Room for climate debate : perspectives on the interaction between climate politics, science and the media

J.P. van der Sluijs, R. van Est, M. Riphagen

Research output: Book/ReportReportAcademic


The present study offers a picture of the complex interaction between climate politics, science and the media. During the 1970s and 1980s, politics and the sciences focused increasingly on the climate problem, at the time known as the greenhouse effect. Due to a lack of sufficient scientific evidence and absence of international policies, the Netherlands pursued a ‘no regrets’ climate policy. Measures such as energy savings, which were already justified in other policy domains, were sharpened. This all changed in the period between 1987 and 1994. Since then, the precautionary principle and the scientific consensus approach of the Intergovernmental Panel on Climate Change (IPCC) have determined how the political arena deals with scientific uncertainties in the field of climate change. The precautionary principle entails that in order to intervene to limit an environmental risk no full scientific knowledge of that risk is needed – clear scientific indications suffice. To create a clear scientific knowledge base for the development and legitimation of an international climate policy, the UN established the IPCC in 1988. This made political actions at an international level dependent on the scientific consensus within the IPCC. The first IPCC report from 1990 indicated that it is likely that continued emissions of anthropogenic greenhouse gases would lead to global warming. On the basis of this knowledge the UN Framework Convention on Climate Change was signed in Rio de Janeiro in 1992. The second (1995), third (2001) and fourth (2007) IPCC reports showed a growing scientific evidence: instead of ‘likely’, the IPCC now considers ‘very likely’ that not intervening will cause ‘threats of serious or irreversible damage’. The interaction model between politics and science that was set up in domestic and international political arenas to deal with scientific uncertainties is also known as the linear or technocratic model. Its underlying assumption is that more scientific research will lead to more reliable knowledge and less uncertainty, and that that knowledge will then form a basis for political consensus and decision-making. One could say that, for the Netherlands, the linear model has worked for a long time, in the sense that it has provided a long-term and broad political consensus about climate policy.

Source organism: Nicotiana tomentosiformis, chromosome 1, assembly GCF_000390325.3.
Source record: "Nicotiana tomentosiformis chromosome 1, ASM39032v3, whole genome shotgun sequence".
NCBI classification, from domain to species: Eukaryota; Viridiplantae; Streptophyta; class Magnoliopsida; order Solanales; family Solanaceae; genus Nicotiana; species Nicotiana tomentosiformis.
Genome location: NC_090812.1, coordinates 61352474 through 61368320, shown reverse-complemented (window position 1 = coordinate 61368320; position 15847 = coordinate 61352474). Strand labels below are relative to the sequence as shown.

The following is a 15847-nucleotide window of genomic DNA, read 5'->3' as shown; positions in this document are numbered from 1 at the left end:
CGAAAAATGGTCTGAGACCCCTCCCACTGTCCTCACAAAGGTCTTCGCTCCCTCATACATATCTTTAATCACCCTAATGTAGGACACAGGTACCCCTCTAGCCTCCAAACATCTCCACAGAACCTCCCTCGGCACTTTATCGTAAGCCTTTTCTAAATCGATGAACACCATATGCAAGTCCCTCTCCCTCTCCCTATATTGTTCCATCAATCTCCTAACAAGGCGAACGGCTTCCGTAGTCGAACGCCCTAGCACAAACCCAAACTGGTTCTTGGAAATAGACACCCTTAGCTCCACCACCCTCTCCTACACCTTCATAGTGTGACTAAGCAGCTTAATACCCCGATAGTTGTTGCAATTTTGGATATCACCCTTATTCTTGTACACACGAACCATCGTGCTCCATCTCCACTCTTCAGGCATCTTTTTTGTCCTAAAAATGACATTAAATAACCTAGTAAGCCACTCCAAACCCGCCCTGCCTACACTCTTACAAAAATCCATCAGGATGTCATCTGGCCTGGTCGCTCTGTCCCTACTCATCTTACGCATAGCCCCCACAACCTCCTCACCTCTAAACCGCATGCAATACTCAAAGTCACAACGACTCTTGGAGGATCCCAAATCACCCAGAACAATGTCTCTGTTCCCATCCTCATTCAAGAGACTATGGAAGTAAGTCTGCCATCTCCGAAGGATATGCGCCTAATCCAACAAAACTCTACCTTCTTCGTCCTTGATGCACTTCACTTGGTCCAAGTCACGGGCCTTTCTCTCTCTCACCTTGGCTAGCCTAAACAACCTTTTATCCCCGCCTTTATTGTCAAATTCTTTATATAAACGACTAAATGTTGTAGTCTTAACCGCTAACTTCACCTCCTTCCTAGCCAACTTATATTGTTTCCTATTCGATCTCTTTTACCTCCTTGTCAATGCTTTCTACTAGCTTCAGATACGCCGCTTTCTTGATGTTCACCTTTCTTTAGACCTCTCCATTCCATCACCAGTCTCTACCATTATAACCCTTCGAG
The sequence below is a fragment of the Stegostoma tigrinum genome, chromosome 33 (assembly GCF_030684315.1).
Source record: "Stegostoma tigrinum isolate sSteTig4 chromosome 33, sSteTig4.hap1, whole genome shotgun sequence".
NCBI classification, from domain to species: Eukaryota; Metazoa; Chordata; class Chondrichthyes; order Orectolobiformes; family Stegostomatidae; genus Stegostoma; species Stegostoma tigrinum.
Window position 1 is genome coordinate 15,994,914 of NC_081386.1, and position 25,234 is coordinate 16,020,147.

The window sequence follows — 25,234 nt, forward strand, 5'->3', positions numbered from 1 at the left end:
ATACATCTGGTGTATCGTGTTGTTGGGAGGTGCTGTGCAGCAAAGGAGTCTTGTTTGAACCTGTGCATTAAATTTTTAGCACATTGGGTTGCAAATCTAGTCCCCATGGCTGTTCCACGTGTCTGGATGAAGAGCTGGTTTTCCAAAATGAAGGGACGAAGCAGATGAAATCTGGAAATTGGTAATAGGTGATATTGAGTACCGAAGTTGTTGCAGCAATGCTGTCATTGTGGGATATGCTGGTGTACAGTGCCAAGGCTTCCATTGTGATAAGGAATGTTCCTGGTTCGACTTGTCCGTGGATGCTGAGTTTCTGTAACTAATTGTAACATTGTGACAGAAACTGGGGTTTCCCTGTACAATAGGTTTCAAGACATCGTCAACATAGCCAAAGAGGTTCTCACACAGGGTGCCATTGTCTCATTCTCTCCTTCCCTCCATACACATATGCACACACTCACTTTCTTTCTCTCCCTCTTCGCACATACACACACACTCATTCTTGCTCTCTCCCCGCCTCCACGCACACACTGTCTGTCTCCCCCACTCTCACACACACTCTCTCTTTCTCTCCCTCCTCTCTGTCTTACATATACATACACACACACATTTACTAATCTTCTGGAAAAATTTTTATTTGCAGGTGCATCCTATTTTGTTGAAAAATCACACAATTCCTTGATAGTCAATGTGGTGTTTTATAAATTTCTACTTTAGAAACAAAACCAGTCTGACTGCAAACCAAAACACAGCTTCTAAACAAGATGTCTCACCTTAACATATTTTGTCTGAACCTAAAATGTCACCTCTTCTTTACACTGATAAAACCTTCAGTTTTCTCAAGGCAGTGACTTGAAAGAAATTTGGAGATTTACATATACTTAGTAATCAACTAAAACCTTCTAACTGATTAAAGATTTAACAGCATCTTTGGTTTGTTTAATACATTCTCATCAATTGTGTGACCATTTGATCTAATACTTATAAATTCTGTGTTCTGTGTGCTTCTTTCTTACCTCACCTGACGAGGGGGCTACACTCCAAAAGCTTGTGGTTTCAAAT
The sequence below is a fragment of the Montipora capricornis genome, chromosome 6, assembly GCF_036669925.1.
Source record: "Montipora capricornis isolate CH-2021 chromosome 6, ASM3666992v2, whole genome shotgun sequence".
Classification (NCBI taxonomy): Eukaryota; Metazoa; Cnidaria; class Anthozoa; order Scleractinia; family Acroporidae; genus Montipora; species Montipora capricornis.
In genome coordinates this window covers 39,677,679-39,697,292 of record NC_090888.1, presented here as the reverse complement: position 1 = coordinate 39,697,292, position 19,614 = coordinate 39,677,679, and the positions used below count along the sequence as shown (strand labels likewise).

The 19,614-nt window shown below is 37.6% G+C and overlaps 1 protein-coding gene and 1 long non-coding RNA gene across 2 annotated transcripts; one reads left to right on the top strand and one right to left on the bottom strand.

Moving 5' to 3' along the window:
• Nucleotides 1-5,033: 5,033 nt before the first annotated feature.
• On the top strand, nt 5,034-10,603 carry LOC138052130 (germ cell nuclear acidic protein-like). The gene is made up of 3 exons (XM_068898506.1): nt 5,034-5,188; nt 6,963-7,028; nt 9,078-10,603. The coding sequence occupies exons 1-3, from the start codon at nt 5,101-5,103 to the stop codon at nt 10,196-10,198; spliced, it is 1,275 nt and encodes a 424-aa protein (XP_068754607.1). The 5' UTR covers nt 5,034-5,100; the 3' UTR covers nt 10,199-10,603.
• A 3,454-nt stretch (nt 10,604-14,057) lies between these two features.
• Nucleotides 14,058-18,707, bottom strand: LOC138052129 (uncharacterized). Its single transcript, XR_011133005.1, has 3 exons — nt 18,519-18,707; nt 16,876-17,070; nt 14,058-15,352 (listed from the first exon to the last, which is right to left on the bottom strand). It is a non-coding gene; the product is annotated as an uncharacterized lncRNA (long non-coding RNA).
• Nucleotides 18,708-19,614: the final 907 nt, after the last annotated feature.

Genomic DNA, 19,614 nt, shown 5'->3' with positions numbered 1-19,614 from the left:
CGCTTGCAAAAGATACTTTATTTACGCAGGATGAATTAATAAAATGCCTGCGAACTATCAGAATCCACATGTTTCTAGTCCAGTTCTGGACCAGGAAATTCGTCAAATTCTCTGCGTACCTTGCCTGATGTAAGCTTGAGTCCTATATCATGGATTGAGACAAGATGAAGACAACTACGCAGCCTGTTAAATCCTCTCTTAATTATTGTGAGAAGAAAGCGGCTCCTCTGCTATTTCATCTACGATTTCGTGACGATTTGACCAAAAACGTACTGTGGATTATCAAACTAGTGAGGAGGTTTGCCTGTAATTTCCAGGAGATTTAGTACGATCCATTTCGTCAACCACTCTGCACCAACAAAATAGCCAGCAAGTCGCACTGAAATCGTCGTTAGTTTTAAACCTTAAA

Original languageEnglish
Place of PublicationDen Haag
PublisherRathenau Institute
Commissioning bodyRathenau Institute
Publication statusPublished - 2010


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